Religion, altruism, and helping strangers: a multilevel analysis of 126 countries

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External organisations

  • Northern Illinois University


This paper tests how religion relates to helping strangers, an important but rarely studied measure of social solidarity and informal social capital. It uses the Gallup World Poll, a survey with nationally representative samples of 179,961 respondents from 126 countries. It finds that religious people, members of minority religions, and people in religiously diverse countries were more likely to help a stranger. Individuals living in devout countries were more likely to help strangers even if they themselves were not religious. The results suggest that religion plays a particularly important role in promoting the prosocial norms and values that motivate helping strangers.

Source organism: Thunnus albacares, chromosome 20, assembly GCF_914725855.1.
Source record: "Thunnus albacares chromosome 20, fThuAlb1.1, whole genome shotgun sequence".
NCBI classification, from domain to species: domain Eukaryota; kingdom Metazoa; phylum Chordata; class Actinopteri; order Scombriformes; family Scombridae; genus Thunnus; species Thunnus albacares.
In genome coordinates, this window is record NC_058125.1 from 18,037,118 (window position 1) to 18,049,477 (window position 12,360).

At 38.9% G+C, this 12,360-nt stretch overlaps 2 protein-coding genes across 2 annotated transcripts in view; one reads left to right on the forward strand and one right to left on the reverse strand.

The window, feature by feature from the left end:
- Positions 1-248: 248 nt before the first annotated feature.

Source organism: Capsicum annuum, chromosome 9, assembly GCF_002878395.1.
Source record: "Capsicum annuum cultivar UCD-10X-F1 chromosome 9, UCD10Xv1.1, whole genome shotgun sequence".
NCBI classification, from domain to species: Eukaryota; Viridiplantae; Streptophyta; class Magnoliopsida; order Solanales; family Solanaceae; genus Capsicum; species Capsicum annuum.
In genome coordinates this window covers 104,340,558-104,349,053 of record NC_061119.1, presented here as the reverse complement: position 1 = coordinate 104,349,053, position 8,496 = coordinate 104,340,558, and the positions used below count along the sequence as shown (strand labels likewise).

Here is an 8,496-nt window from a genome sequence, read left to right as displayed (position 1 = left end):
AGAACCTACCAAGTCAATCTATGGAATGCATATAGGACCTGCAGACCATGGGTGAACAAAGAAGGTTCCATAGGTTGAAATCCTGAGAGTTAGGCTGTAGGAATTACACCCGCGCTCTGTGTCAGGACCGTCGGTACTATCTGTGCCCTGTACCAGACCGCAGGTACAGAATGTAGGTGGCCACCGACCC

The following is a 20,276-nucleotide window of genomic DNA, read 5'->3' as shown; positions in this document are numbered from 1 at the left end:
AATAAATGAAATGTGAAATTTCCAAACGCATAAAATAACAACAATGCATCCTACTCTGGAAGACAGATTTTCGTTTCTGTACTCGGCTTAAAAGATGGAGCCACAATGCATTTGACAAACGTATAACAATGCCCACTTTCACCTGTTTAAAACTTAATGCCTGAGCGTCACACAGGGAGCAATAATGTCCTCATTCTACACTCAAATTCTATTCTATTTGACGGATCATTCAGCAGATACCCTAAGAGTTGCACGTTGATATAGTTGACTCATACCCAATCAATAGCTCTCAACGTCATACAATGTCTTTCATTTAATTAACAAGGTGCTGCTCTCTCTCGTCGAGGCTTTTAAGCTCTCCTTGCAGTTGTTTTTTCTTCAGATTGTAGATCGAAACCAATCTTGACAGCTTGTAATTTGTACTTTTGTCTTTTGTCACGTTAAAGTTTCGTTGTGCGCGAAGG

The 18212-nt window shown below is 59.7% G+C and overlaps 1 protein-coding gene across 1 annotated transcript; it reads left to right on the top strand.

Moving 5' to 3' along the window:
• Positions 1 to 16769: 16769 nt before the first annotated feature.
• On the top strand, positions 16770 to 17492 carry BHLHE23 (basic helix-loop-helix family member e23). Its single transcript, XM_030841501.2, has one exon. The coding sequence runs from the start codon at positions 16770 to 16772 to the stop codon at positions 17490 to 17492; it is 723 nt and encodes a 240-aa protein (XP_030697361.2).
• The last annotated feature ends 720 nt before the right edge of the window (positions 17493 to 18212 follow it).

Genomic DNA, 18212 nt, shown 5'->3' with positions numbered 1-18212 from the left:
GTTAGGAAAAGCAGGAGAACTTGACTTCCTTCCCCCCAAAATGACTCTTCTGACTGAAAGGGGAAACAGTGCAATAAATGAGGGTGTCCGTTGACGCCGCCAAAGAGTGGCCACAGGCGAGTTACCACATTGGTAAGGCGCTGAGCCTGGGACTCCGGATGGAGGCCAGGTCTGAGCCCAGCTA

Original languageEnglish
Pages (from-to)323-341
JournalJournal for the Scientific Study of Religion
Issue number2
Publication statusPublished - 22 Aug 2017